Microsurgical management of complex fingertip injuries: Comparison to conventional skin grafting

E. H. Rose, M. S. Norris, T. A. Kowalski

Research output: Contribution to journalArticlepeer-review

16 Scopus citations

Abstract

In selected cases of severe fingertip injuries, an aggressive approach using microvascular and microneural techniques can yield functional resutls equal or superior to conventional methods of treatment in less severe injuries. A series of 20 patients were treated microsurgically from 1983 to 1986 for severe acute distal finger injuries or their early sequelae - five distal replantations, eight neurovascular free tissue transfers, and nine distal neurorrhaphies/nerve grafts with or without vascular conduit. Concurrently, 33 simpler tip avulsions were treated with full-thickness skin grafts for comparison. In the microsurgical series, one replant and the distal 1 cm of a free toe flap necrosed. Replants averaged two-point discrimination of 9.8 mm and pulp pinch 65 percent of normal; free toe transfers, two-point of 6 mm, pulp pinch 58 percent; distal nerve reconstuction, two-point 6 mm. Operating time per digit averaged 5.0 hours for replants, 4.3 hours for toe flaps, and 1.5 hours for nerve repair/grafts. All patients returned to full pre-injury employment within six months. None required revisional surgery for dysesthetic fingertips. In the conventional skin graft series, greater than six months follow-up is available in 17 patients. Average two-point was 7 mm (range: 3 to greater than 15 mm) and pulp pinch 83 percent of normal. There were seven poor results with cold intolerance, numbness, and paresthesias, three of which required revisional surgery. The data suggest that microsurgical management of fingertip injuries achieves results comparable to skin grafts, despite the greater complexity of the initial injury. This approach has resulted in fewer secondary tip revisions. Operative times are acceptable. Parameters of sensory return are similar, although pulp pinch is slightly less. Disability times are comparable to the average in major pulp losses. Of importance, final permanent partial factors of disability are diminished in rating, due to retained digital length, improved esthetic appearance, and less dysesthesia/cold intolerance.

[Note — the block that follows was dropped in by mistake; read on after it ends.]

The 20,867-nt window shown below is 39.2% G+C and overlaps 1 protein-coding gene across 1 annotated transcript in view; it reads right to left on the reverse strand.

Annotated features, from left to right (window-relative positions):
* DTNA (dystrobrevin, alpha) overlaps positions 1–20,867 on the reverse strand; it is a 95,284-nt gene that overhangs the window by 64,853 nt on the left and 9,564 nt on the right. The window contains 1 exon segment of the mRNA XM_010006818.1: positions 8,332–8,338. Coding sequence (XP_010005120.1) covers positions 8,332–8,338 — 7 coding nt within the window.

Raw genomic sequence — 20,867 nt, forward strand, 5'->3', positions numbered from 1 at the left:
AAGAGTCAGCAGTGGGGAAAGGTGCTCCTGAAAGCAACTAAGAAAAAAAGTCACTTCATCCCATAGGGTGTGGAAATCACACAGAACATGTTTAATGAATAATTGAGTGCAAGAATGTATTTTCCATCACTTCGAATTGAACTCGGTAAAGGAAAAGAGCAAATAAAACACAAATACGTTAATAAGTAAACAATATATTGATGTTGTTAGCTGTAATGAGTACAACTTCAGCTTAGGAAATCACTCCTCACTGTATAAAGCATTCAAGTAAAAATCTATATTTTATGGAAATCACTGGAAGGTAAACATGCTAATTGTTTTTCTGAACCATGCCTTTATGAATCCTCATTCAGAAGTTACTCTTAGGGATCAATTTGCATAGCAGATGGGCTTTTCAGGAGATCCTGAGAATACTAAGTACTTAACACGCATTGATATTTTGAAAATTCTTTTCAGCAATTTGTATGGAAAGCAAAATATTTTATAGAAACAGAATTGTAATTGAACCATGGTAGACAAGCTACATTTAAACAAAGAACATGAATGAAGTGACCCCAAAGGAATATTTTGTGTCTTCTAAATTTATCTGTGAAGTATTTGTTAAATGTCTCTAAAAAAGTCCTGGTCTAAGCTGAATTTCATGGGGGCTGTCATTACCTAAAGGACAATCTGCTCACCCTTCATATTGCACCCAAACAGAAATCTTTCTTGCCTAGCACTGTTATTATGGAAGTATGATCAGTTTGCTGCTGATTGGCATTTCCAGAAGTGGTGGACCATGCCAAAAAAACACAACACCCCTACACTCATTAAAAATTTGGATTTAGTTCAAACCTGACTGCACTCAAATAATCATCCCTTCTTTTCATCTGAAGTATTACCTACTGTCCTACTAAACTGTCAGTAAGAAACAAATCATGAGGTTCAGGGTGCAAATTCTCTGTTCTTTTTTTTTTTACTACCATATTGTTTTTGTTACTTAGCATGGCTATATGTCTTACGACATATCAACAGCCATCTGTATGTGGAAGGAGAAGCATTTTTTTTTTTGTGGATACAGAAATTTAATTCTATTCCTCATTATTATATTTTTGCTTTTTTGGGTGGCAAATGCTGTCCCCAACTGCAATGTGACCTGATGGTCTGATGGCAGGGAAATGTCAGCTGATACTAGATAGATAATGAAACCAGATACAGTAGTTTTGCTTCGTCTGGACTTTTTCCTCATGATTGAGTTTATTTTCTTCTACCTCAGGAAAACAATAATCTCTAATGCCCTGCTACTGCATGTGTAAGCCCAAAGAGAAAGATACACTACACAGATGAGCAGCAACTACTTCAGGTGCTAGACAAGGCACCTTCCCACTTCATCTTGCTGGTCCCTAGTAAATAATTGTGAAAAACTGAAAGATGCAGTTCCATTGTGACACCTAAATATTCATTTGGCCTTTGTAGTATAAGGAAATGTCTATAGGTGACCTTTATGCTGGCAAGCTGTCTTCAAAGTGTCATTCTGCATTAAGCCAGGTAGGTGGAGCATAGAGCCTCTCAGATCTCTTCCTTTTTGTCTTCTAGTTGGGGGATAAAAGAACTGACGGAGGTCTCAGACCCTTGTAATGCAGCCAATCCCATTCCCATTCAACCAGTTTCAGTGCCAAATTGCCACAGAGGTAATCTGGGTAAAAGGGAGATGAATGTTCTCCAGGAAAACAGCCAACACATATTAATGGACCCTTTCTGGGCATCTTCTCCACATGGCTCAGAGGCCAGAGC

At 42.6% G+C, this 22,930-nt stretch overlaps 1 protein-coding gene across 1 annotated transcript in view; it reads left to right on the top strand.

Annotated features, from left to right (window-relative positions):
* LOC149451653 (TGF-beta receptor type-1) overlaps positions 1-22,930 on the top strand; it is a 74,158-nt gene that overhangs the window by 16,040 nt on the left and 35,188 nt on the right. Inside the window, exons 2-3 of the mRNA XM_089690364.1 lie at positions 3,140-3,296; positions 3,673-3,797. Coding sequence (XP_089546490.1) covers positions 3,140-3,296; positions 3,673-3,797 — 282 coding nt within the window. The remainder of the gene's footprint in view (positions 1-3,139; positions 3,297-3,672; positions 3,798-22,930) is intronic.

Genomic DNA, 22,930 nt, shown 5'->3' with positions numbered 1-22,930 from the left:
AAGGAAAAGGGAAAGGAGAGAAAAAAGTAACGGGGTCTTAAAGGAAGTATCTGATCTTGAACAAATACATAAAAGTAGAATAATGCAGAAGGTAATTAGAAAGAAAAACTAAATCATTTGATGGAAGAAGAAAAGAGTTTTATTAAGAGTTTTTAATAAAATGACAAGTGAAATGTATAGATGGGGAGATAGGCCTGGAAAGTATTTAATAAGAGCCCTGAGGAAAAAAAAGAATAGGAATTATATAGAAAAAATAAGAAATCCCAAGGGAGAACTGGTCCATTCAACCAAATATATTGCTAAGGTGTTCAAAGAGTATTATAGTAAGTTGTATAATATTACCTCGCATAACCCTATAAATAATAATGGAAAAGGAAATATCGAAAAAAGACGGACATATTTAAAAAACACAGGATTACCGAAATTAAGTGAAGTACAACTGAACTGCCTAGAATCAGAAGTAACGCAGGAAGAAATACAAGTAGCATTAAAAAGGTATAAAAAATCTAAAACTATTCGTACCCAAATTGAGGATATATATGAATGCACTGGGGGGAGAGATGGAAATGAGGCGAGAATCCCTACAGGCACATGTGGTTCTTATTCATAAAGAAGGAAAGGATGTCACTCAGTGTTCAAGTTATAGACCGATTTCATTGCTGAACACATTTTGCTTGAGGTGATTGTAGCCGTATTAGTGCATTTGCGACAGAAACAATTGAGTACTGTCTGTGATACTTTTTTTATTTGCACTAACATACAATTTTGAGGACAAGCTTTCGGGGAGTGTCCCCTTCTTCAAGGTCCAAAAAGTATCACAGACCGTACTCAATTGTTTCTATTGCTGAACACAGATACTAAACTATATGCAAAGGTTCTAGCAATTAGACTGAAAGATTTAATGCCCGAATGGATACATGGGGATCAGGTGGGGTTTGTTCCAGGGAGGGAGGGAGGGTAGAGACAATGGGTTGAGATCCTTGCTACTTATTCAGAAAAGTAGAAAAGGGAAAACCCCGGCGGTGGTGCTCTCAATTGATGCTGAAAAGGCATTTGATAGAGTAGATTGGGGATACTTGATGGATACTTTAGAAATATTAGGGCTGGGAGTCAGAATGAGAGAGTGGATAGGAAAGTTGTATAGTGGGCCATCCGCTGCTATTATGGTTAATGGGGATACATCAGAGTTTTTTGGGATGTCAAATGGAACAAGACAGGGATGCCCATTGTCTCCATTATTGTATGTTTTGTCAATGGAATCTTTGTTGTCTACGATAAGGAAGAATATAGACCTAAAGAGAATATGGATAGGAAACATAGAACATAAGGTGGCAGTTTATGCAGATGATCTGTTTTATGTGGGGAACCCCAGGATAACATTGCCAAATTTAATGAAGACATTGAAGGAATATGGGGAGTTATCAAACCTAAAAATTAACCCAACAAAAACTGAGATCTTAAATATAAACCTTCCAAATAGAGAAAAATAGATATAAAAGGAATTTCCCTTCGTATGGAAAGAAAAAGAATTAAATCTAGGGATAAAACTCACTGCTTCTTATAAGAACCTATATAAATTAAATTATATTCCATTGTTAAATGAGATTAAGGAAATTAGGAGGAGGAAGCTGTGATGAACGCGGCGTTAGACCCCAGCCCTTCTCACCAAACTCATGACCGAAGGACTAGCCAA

Original languageEnglish
Pages (from-to)89-98
Number of pages10
JournalJournal of Reconstructive Microsurgery
Volume4
Issue number2
DOIs
StatePublished - 1988
Externally publishedYes

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